The task underlying the invention is to find a rotational rheometer for flowing substances which operates independently of a pump or an externally predetermined pressure differential. The rotational rheometer therefore has to provide an unaided delivery. The method should provide metrological statements about the viscosity of Newtonian or non-Newtonian substances. The task includes furthermore the determination of rheological data (viscosity) in order to characterise qualitative changes in the test materials, particularly changes in concentration in regard to time and homogenising effects in the preparation and processing of the respective substances.
The method according to the invention is characterised in that the substance to be tested is deformed simultaneously in several shear fields, but at least in one drag flow field and one pressure flow field, within a system which is set up for a continuous throughput of substances. The mass flow is kept in motion by a rotor (or housing) effecting the delivery. The external pressure differential Δ p between the ends of the rotor should equal zero, if possible; however, Δ p may also have positive or negative values. The torque and the operating speed on the rotor (or the housing) is measured or pre-set.
The device according to the invention is characterised by a functional element which is rotatably arranged in a housing, preferably a hollow cylinder, and which is called hereinafter "rotor" and which forms, together with the inside wall of the housing, a shearing gap. The system is provided with at least one inlet and one outlet, allowing the material to be tested to flow continuously through the system.
FIG. 1 is a partly sectional view of a first embodiment of the invention with details of the rotor profile omitted;
FIG. 2 is a view similar to FIG. 1 showing a second embodiment of the invention;
FIGS. 3(a) through 3(c) are isometric views of the three different embodiments of a rotor for use in the devices of FIG. 1 and FIG. 2; and
FIG. 3(d) is cross section of the rotor shown in FIG. 3(a) along the line D -- D in FIG. 3(a).
FIG. 1 shows a diagram of my device. The rotor 7 is located in a housing 6. The rotor is driven through the shaft 1 at a pre-set rotational speed or by a rotational speed programme. The torque is measured on the shaft (sensor 2) or on the housing (sensor 3). The space, which is filled with the test fluid, is sealed towards the drive by the seal 5.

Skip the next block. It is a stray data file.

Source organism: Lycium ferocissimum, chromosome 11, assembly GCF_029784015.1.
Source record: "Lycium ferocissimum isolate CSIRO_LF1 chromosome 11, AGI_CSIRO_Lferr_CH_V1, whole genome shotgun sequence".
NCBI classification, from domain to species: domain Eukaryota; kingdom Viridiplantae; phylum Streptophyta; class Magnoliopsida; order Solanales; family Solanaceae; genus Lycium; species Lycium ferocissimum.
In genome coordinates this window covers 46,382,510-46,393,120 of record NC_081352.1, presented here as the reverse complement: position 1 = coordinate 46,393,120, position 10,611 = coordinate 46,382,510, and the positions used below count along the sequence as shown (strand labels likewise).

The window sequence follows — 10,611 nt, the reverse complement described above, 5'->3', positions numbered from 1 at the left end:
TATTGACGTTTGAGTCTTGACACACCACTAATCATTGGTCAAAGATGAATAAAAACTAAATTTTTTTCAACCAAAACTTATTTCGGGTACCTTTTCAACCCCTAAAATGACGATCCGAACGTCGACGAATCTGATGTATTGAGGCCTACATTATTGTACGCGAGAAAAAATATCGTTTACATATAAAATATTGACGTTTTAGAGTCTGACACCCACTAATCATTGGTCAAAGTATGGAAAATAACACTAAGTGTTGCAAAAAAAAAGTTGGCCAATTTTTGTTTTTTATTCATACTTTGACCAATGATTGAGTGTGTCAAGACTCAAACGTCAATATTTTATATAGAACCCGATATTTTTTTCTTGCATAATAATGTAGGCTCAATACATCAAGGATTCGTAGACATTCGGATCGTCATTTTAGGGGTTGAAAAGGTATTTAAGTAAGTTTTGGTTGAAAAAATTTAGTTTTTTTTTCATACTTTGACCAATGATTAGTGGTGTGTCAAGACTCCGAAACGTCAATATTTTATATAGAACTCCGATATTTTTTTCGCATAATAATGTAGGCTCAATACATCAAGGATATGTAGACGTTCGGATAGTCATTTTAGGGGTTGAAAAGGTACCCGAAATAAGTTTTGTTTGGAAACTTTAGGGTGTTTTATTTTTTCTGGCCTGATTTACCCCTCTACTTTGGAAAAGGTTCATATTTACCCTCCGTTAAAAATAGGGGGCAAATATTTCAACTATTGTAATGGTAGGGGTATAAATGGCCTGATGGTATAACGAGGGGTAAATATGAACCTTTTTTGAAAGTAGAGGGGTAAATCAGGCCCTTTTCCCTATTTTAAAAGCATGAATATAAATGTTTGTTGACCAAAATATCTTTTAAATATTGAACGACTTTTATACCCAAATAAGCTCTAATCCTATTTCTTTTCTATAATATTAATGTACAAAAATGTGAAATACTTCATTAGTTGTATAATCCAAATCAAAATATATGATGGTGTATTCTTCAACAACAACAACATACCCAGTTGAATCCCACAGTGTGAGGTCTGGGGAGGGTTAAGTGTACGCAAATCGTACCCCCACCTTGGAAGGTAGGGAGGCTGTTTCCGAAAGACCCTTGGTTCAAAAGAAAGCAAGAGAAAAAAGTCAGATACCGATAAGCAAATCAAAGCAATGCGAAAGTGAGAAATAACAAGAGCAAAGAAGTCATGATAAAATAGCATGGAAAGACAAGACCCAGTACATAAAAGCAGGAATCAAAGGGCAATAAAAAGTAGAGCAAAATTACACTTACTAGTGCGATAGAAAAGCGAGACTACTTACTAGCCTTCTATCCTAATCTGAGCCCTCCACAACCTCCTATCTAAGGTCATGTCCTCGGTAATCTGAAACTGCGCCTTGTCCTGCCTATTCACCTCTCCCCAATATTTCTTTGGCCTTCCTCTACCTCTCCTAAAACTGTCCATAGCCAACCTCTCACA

When the torque is measured on the housing, the gap can be split between the rotor and housing, as for example shown in FIG. 2. The torque is measured only for a portion of the rotor (measuring gap of the length L). The other portion of the rotor runs in a housing part 6b, which is fixedly connected to the base plate 4 via holders. The gap 8 between the housing part 6a and the housing part 6b may be sealed by a flexible seal, but this is not compulsory. The measuring gap may be chosen on the upper part of the rotor (design shown in FIG. 2) or on the lower part of the rotor.
On a rotational rheometer of group (2b), such as is usually employed for viscosity measurements, the rotor is a plain cylinder which forms, together with the plain inside cylinder of the housing, an annular gap. During the rotation of the inside (or the outside) cylinder, the substance to be tested is shorn in the circumferential direction. In order to bring about additionally an axial flow through the flow gap, the geometry of the rotor and/or the geometry of the housing of the viscosimeter described here is modified so that a small axial pressure gradient is formed. Some examples of such geometries are given in illustration 3. The rotors shown provide, together with a plain external cylinder, a system of efficient delivery. Alternatively, delivery efficient geometries could be selected for the housing and be operated together with a profiled or plain rotor.
The first of the exemplified embodiments shown in illustration 3 is a so-called "blind-groove torpedo" 7a. The pressure at the inlet and outlet of the system being equal (Δ p=0), the delivered volume flow can be calculated (G. Schenkel, Industrie-Anzeiger 94, 2092 - 2096 (1972). On the rotor 7b, there is cut into the cylindrical portion a helical duct which ensures the axial transportation as in the known system screw/cylinder. The rotor 7c is split into the delivery zone (screw) and the shearing zone (plain cylinder). In all the three examples, the energy for the axial delivery process as well as the energy for the shear in the circumferential direction is introduced into the mass to be tested by the torque on the shaft. The design which is most favourable viscosimetrically for a specific material is that where the torque is substantially determined by the shear in the circumferential direction.